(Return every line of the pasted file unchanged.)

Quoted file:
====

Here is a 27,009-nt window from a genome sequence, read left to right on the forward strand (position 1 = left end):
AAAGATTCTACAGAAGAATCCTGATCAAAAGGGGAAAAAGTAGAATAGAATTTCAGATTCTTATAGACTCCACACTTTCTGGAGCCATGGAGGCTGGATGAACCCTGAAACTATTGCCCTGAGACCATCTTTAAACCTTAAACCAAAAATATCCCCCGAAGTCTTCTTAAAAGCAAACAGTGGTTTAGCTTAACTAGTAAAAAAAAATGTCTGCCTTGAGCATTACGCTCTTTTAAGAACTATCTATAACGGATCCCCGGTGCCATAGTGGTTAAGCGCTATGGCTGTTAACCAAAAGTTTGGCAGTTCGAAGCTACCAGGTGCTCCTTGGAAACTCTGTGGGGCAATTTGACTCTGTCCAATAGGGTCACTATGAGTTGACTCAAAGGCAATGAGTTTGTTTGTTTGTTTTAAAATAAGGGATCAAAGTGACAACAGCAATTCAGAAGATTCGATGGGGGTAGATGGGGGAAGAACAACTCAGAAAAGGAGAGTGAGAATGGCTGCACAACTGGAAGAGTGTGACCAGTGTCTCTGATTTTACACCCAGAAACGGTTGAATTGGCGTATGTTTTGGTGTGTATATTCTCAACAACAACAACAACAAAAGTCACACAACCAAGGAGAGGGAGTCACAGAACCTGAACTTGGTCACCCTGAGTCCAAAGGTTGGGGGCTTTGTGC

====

Here is a 27,009-nt window from a genome sequence, read left to right on the forward strand (position 1 = left end):
AAAGATTCTACAGAAGAATCCTGATCAAAAGGGGAAAAAGTAGAATAGAATTTCAGATTCTTATAGACTCCACACTTTCTGGAGCCATGGAGGCTGGATGAACCCTGAAACTATTGCCCTGAGACCATCTTTAAACCTTAAACCAAAAATATCCCCCGAAGTCTTCTTAAAAGCAAACAGTGGTTTAGCTTAACTAGTAAAAAAAAATGTCTGCCTTGAGCATTACGCTCTTTTAAGAACTATCTATAACGGATCCCCGGTGCCATAGTGGTTAAGCGCTATGGCTGTTAACCAAAAGTTTGGCAGTTCGAAGCTACCAGGTGCTCCTTGGAAACTCTGTGGGGCAATTTGACTCTGTCCAATAGGGTCACTATGAGTTGACTCAAAGGCAATGAGTTTGTTTGTTTGTTTTAAAATAAGGGATCAAAGTGACAACAGCAATTCAGAAGATTCGATGGGGGTAGATGGGGGAAGAACAACTCAGAAAAGGAGAGTGAGAATGGCTGCACAACTGGAAGAGTGTGACCAGTGTCTCTGATTTTACACCCAGAAACGGTTGAATTGGCGTATGTTTTGGTGTGTATATTCTCAACAACAACAACAACAAAAGTCACACAACCAAGGAGAGGGAGTCACAGAACCTGAACTTGGTCACCCTGAGTCCAAAGGTTGGGGGCTTTGTGC